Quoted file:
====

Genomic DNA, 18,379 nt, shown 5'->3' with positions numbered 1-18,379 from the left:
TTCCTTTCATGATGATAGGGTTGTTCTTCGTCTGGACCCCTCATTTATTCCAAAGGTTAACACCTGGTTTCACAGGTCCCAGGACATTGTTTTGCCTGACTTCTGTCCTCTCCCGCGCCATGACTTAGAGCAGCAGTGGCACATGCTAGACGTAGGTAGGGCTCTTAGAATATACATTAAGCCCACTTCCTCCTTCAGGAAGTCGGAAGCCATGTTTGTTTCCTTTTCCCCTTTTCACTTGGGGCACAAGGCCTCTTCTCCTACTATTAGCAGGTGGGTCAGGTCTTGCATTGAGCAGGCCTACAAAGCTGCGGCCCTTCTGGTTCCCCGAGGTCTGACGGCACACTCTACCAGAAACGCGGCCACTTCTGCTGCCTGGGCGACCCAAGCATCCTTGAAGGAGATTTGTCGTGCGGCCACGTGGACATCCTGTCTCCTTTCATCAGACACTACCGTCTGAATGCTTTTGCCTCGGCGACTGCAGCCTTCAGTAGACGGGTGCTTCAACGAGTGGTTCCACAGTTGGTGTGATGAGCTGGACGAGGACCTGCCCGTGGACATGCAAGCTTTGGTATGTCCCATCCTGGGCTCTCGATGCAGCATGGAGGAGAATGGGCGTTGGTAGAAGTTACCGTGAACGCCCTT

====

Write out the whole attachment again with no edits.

Genomic DNA, 18,379 nt, shown 5'->3' with positions numbered 1-18,379 from the left:
TTCCTTTCATGATGATAGGGTTGTTCTTCGTCTGGACCCCTCATTTATTCCAAAGGTTAACACCTGGTTTCACAGGTCCCAGGACATTGTTTTGCCTGACTTCTGTCCTCTCCCGCGCCATGACTTAGAGCAGCAGTGGCACATGCTAGACGTAGGTAGGGCTCTTAGAATATACATTAAGCCCACTTCCTCCTTCAGGAAGTCGGAAGCCATGTTTGTTTCCTTTTCCCCTTTTCACTTGGGGCACAAGGCCTCTTCTCCTACTATTAGCAGGTGGGTCAGGTCTTGCATTGAGCAGGCCTACAAAGCTGCGGCCCTTCTGGTTCCCCGAGGTCTGACGGCACACTCTACCAGAAACGCGGCCACTTCTGCTGCCTGGGCGACCCAAGCATCCTTGAAGGAGATTTGTCGTGCGGCCACGTGGACATCCTGTCTCCTTTCATCAGACACTACCGTCTGAATGCTTTTGCCTCGGCGACTGCAGCCTTCAGTAGACGGGTGCTTCAACGAGTGGTTCCACAGTTGGTGTGATGAGCTGGACGAGGACCTGCCCGTGGACATGCAAGCTTTGGTATGTCCCATCCTGGGCTCTCGATGCAGCATGGAGGAGAATGGGCGTTGGTAGAAGTTACCGTGAACGCCCTT